Yes, someone will need to collect taxes as long as there is a government that needs taxes in order to operate. That doesn't mean that the current IRS and its huge bureaucracy, abusive rules, excessive powers, absurd fine print, and vast industry of hangers-on and enablers who write the software to enable ordinary people to possibly, hopefully, pay their taxes under penalty of perjury without filling out any of the 50 or so pages of forms incorrectly.

And it certainly doesn't mean that the current agency, which demands all of the above from us while penalizing those whose politics do not comport with Washington DC groupthink, should be the agency to do that collection.

And it absolutely does not mean that we should put up with being harassed and delayed and oppressed for our political views while the government that is supposed to serve the people weaponizes the tax collection system in an effort to coerce the people.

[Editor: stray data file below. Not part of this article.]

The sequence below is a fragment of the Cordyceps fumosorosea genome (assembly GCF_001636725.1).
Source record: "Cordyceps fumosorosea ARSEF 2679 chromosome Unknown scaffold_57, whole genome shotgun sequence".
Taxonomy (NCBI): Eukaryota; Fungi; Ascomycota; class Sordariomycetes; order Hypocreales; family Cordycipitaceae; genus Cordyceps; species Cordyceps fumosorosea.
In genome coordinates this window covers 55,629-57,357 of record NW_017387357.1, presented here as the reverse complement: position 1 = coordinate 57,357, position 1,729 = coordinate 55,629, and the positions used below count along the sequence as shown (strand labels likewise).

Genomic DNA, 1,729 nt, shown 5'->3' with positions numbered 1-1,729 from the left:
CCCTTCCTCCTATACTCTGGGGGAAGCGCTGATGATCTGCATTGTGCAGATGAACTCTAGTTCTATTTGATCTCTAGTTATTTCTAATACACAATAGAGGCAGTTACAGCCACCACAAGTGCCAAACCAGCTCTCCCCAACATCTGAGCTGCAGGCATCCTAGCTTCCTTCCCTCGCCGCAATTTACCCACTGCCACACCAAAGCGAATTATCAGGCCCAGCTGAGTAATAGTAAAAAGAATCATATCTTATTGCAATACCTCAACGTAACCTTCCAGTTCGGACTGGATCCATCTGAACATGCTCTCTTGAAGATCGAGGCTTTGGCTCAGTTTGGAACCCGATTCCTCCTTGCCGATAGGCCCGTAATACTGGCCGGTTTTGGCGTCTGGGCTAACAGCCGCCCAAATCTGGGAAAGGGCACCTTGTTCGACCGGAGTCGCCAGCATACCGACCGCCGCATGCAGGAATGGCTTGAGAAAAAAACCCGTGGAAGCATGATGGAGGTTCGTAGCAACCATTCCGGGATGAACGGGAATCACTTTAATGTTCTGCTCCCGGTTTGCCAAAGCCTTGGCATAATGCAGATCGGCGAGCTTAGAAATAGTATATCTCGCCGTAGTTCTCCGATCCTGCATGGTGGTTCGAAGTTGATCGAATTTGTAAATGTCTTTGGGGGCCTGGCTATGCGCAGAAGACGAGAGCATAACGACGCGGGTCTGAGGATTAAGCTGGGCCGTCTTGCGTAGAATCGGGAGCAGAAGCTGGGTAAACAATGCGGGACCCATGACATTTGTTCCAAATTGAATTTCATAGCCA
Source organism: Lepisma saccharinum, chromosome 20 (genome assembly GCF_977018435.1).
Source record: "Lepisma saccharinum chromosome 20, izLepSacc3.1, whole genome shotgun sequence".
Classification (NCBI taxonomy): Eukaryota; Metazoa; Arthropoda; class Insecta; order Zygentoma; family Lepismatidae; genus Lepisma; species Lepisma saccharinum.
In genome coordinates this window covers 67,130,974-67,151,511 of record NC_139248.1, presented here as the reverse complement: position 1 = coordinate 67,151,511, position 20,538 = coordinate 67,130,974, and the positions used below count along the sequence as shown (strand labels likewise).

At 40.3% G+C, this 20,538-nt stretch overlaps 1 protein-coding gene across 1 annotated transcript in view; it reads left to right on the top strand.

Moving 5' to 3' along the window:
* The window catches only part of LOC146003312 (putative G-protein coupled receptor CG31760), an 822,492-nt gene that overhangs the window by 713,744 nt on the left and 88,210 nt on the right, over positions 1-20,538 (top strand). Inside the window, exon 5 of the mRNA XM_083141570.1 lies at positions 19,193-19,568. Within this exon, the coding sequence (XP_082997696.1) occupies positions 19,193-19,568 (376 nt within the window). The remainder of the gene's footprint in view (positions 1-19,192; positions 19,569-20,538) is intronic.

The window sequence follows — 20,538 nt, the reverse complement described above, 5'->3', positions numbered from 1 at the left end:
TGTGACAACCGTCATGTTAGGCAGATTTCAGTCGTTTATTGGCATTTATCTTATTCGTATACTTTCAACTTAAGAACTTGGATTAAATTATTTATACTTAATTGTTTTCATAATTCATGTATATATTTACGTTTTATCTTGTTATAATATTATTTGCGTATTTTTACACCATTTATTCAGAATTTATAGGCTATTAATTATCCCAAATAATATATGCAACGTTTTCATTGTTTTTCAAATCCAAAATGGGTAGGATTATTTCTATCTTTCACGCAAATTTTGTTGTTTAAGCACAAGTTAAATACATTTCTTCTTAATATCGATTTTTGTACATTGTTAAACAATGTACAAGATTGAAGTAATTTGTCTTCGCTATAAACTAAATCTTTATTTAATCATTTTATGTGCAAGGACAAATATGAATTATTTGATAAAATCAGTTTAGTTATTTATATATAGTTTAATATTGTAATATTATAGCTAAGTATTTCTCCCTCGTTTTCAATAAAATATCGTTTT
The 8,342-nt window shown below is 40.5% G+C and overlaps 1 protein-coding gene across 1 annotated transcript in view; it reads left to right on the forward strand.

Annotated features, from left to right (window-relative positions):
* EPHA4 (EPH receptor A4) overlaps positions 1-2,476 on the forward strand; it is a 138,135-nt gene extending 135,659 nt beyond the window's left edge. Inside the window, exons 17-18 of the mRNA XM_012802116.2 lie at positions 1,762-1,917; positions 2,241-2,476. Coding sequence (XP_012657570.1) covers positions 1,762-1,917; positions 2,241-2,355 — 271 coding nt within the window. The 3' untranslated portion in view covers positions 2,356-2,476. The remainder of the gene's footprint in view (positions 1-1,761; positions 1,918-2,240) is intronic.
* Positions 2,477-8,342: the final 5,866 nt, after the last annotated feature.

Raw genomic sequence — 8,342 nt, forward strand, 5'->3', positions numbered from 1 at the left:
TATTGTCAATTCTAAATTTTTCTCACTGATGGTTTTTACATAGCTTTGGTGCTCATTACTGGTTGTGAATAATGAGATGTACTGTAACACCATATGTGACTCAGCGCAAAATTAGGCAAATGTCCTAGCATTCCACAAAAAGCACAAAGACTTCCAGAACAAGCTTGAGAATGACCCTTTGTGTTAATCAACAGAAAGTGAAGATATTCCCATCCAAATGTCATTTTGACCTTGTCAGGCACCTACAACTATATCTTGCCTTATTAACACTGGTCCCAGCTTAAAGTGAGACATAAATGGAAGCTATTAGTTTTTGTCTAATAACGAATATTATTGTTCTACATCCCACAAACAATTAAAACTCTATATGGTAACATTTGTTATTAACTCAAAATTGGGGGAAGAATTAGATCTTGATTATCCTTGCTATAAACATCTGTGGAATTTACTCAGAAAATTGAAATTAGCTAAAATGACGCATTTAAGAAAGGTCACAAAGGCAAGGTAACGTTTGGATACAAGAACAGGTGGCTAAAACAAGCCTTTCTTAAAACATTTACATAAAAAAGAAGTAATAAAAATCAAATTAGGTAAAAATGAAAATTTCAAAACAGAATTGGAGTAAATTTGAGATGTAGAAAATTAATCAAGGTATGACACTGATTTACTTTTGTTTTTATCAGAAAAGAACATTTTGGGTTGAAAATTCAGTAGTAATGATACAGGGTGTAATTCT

Obviously, abolishing the IRS would need to involve also replacing it with something to collect taxes. It doesn't mean that the replacement must be the same as the current IRS. It doesn't mean that the system has to be the same. Because taxes and a tax collection system are considered necessary does not mean that we must settle for the current system.

There are alternatives to a tax code that squeezes the working man while putting loopholes in place at the top and the bottom. The flat tax, the fair tax, a national sales tax, all with appropriate constitutional amendments to ensure they are not abused. We have many options for reform that do not depend on the IRS.

Yes, abolishing the IRS is a drastic action to take. But the events of the last presidency have demonstrated that it is also a necessary action.

Washington PostIf Cruz’s beef with the IRS is instead about whether it has misused its power in the way it enforces congressionally set tax law — an allegation he’s also made repeatedly — more oversight is the solution, not getting rid of the country’s key tax-collection agency altogether. Otherwise, he’ll have a hard time collecting his Senate salary, let alone a presidential one.